kerravonsen: What is essential is invisible to the eye (essential-invisible)
Go look here for a fascinating discussion about men, women, the world, and the chimerical concept of "the rules".
kerravonsen: Harry Potter writing with quill (Harry)
It just occurred to me to wonder... why do the Hogwarts Houses have passwords to keep people out? (*) It is yet another thing which divides the Houses and prevents them from getting to know each other. Why should one have to barricade oneself inside a tower when Hogwarts is supposed to be the safest place in Britain? Surely one wouldn't need protection from within the castle?

No wonder the poor Sorting Hat had to keep singing about unity - none of the staff of Hogwarts bothered to lift a finger to facilitate it. Almost complete segregation was the rule. The only times people from different Houses are allowed to interact are when they are competing against each other, (a) in class and (b) Quidditch. Yes, it is possible for classes to be set up so that cooperation rather than competition is the norm, but in practice, even when students are working in teams, they are always split along House lines.

I mean, I'd already noticed that the mealtime segregation wasn't helping, but the passwords on the House entrances is yet another enforcement of isolation - even if one had friends in other houses, one isn't allowed to bring them into one's common room. Or at least, strongly discouraged from doing so. This means that two opportunities for socializing (meals, and relaxation time) have been completely cut off. For no good reason. Yes, I don't think "tradition" is a good reason. And I'm wondering how that tradition started, and when.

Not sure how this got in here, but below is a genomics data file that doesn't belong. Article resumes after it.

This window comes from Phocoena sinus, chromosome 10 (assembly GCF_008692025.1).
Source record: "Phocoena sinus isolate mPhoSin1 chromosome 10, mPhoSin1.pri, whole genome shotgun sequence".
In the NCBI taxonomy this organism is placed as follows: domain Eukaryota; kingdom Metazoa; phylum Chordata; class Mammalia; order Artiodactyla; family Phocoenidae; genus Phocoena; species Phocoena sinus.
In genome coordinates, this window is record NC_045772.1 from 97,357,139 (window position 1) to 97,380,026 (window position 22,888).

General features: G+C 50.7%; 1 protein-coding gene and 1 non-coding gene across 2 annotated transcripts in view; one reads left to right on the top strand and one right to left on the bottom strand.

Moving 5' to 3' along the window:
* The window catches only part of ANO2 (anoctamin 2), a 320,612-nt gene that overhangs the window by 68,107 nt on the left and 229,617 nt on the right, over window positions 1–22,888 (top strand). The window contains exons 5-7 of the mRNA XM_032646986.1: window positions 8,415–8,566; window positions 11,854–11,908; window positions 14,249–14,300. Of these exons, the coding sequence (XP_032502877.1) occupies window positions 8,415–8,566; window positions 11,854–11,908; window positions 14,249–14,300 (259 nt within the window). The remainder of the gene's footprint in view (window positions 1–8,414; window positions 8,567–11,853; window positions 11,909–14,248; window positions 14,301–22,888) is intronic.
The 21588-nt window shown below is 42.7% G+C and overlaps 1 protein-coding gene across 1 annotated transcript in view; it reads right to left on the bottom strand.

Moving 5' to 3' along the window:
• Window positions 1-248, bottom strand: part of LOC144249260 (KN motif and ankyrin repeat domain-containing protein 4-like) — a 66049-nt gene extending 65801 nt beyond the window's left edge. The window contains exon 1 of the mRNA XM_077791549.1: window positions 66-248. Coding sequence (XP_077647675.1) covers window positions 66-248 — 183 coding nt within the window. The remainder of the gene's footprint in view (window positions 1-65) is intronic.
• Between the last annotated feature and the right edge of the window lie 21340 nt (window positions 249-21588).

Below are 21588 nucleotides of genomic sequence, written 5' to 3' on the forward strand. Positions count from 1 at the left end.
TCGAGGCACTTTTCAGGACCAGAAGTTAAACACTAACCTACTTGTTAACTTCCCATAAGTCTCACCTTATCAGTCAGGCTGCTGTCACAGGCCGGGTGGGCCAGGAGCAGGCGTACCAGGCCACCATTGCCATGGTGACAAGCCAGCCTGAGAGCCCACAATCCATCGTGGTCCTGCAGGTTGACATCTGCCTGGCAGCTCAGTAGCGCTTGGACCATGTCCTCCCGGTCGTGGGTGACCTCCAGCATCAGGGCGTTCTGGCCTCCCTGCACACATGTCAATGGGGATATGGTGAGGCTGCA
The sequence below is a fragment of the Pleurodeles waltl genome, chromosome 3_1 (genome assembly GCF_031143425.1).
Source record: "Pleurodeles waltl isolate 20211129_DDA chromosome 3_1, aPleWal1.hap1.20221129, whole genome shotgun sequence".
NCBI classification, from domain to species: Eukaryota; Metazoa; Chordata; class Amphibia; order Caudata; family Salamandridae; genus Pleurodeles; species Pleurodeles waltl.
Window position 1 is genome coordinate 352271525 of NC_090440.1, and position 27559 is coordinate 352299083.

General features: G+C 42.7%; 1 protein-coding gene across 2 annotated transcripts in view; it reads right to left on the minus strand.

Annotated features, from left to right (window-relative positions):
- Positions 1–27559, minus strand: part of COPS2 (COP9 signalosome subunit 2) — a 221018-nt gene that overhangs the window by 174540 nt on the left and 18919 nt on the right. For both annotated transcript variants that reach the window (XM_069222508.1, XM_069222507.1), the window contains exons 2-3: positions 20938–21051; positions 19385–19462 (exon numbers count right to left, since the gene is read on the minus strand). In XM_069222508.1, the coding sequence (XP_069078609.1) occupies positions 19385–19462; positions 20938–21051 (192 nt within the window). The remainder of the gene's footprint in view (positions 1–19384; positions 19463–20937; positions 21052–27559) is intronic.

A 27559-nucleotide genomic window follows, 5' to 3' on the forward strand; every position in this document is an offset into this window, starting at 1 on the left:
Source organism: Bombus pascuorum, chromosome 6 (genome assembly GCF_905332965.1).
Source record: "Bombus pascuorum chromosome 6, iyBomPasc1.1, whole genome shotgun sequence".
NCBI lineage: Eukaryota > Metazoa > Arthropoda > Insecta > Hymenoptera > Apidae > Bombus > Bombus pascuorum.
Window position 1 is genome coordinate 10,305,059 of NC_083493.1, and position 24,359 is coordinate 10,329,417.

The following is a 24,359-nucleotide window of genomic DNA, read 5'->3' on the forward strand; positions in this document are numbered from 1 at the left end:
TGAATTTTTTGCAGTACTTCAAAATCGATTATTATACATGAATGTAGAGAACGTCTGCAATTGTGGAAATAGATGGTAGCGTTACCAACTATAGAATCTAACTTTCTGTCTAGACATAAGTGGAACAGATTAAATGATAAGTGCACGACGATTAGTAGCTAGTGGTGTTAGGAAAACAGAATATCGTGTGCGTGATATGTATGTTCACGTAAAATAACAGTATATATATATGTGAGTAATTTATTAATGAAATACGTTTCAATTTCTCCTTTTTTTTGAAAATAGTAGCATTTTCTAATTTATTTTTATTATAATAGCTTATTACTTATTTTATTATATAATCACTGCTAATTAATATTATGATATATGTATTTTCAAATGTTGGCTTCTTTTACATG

(*) Yes, I know there are Plot Reasons. I am looking at this from a Watsonian perspective, not a Doyleist one.


Dec. 28th, 2013 02:15 pm
kerravonsen: Rose looking at puzzled Ninth Doctor: "Eh?" (Eh?)
For those who did not realize it... my previous post was not an appeal for pedantic corrections to canonical naming conventions. It was intended to be FUNNY.

Thank you to those who did get it.

For those who are curious, my personal naming convention is probably going to be:

The War Doctor
Shalka!Nine (darn, I forgot to include him!)
Ten-A (okay, forget this, Ten after JE is still Ten, even though he is technically Twelve)


Jun. 20th, 2013 10:25 am
kerravonsen: hand stretching up: "Help!" (Help!)
Please, someone explain to me what "bromance" means.

Fic Meme

Feb. 14th, 2013 02:38 pm
kerravonsen: Almost anything is fixable in fanfic (fanfic-fix)
From [ profile] astrogirl2:

Let's play this game where you guess my favourite tropes and fictional character types.

Those of you who know me, or know my fic, what patterns are you seeing?

This may be a challenge for some of you, because I'm pretty multi-fannish, so I could hardly expect people to have read all my works. Please give it a go anyway, because I'm CURIOUS.
kerravonsen: Harry Potter writing with quill (Harry)